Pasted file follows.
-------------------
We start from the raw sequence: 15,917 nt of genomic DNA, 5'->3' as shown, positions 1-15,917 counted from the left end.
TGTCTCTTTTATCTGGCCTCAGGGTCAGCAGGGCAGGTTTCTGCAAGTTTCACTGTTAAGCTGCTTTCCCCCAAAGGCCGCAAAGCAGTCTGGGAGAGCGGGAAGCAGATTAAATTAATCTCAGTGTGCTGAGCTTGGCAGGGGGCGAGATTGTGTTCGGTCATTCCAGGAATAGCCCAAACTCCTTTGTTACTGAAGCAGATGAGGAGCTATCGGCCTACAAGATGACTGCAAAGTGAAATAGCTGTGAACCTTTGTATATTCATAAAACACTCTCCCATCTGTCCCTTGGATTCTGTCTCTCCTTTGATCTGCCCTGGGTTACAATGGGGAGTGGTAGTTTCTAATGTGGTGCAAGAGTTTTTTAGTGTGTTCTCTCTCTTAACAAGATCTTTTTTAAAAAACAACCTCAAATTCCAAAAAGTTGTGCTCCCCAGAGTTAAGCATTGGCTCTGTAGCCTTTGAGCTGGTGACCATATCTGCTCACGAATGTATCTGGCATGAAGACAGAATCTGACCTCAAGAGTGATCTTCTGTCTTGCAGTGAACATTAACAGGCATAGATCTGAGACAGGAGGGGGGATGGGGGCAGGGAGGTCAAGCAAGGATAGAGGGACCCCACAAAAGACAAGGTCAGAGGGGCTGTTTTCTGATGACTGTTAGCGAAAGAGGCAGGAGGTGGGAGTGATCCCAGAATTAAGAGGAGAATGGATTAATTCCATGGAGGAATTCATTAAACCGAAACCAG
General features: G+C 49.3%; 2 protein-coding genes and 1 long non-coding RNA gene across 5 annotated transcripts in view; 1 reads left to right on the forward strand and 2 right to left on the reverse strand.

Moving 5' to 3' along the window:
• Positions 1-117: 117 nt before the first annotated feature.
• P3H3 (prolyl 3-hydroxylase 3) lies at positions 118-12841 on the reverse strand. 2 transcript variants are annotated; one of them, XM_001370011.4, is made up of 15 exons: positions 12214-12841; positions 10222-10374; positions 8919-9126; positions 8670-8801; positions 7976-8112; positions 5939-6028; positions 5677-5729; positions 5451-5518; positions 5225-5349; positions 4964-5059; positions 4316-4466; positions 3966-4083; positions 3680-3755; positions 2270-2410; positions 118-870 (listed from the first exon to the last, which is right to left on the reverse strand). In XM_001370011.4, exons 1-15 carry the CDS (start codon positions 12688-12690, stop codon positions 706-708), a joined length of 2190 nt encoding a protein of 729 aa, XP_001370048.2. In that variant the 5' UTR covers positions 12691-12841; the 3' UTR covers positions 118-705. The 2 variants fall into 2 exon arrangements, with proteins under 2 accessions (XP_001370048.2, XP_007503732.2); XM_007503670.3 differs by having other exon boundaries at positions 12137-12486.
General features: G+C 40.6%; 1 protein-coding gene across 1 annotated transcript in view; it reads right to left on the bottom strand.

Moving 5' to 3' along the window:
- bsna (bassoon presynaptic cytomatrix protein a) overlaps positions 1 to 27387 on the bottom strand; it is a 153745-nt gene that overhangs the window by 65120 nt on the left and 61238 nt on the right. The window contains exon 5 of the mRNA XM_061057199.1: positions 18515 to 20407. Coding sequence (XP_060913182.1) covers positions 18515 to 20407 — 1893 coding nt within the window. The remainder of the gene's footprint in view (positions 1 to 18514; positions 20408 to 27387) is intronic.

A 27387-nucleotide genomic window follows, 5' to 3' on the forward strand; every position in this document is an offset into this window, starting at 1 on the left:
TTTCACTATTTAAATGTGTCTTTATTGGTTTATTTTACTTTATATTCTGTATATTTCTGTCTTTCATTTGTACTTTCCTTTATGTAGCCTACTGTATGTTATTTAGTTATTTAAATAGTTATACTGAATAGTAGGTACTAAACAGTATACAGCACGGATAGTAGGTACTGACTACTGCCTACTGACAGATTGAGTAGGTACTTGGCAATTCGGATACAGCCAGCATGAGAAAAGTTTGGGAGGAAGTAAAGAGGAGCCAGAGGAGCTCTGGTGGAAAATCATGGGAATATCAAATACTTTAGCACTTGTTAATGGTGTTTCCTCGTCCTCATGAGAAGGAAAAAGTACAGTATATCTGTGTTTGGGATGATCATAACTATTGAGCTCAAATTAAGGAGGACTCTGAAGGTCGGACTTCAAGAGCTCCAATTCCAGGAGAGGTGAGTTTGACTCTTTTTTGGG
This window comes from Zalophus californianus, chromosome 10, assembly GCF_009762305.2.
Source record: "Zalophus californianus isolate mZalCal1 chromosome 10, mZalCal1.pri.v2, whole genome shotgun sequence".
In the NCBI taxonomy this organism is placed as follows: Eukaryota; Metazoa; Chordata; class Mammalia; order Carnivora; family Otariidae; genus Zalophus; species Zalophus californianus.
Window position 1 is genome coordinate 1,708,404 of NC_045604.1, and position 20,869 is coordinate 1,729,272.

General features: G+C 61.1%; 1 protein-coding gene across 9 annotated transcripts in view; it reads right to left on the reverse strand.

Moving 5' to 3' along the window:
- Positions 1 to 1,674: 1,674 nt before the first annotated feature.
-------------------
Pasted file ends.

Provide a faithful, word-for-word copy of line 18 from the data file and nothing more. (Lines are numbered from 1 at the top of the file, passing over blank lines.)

- Positions 1 to 1,674: 1,674 nt before the first annotated feature.